La influencia del ejercicio en las lipoproteínas

Wpływ wysiłku fizycznego na lipoproteiny
Anita Kaczmarek (MD), Aleksandra Uruska (MD, PhD)

El envejecimiento favorece el desarrollo de enfermedades cardiovasculares (ECV)1 como la ateroesclerosis, y como consecuencia, enfermedad coronaria, enfermedad cerebrovascular y enfermedad arterial periférica.2,3 El motivo es que, con el paso del tiempo, se producen alteraciones en la estructura de las fibras de colágeno que influyen en la rigidez de las arterias principales en las personas mayores.3,4 El ACV es una consecuencia importante de la acumulación de placa ateroesclerótica, que se forma a partir de células espumosas de colesterol LDL oxidado.5 Las guías de la Sociedad Europea de Cardiología (ESC) y la Sociedad Europea de Ateroesclerosis (EAS) de 2019 señalan que la concentración elevada de LDL está asociada en mayor medida a un riesgo bastante alto de enfermedad coronaria.6,7 El colesterol HDL cumple una función protectora en la ateroesclerosis gracias a sus propiedades antioxidantes y antinflamatorias, y a la función de transporte reverso de colesterol.8 Sin embargo, existen pruebas de que una concentración muy alta de colesterol HDL (>90 mg/dl) genera el efecto opuesto y aumenta el riesgo de enfermedad coronaria.7,9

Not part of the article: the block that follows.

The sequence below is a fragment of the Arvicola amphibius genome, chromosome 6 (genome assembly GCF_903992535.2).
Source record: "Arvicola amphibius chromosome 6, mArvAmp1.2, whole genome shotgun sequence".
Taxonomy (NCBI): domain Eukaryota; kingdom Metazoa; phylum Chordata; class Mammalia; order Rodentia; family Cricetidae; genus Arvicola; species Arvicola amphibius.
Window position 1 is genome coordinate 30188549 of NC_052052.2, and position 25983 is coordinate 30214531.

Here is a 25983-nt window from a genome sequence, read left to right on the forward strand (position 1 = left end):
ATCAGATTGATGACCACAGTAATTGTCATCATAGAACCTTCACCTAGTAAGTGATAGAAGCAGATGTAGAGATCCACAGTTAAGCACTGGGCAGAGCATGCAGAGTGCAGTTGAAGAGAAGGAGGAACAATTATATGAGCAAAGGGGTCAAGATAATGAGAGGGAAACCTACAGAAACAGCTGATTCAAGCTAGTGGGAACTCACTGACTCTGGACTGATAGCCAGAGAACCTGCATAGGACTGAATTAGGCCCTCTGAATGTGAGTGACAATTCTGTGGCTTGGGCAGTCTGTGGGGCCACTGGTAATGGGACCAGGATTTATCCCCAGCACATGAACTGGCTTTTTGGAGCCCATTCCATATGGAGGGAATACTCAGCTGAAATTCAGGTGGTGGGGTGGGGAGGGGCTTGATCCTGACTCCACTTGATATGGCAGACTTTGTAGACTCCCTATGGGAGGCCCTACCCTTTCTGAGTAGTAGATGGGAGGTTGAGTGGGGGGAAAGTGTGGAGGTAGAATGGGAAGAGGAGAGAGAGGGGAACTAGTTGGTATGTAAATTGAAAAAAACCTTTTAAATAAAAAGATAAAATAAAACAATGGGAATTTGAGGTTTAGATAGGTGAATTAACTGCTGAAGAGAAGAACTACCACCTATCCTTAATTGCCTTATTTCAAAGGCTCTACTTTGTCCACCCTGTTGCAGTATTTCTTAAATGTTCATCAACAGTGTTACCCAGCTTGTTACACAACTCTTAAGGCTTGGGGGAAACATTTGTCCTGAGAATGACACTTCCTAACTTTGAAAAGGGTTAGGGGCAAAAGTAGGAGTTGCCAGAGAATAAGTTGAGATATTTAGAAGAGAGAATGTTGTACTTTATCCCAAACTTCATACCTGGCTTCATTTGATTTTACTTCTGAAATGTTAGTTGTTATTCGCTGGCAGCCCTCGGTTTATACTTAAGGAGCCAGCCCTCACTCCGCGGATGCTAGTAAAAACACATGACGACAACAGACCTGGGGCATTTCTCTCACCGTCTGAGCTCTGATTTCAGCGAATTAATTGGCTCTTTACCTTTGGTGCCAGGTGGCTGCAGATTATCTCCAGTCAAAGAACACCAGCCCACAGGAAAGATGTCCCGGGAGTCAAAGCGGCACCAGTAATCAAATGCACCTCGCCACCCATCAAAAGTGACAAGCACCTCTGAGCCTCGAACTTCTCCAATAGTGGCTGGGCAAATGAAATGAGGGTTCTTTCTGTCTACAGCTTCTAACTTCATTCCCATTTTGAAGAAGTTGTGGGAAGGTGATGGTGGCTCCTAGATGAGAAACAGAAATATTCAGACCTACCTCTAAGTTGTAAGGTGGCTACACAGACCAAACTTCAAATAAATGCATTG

La prevención incluye la realización de ejercicio de una intensidad 40-60 % VO2máx cada día durante aproximadamente 30 minutos.1 Este tipo de AF también puede influir beneficiosamente en el diámetro de las arterias coronarias, la capacidad de dilatación vascular, la tensión vascular y la propensión a sufrir fibrilación ventricular.1 Entonces, ¿cuál es la relación entre el perfil lipídico y el ejercicio? El ejercicio aeróbico regular puede prevenir la progresión de la ateroesclerosis asociada a la edad,3 cuyo desarrollo se acelera aproximadamente un 40-50 % entre los 25 y los 75 años.10


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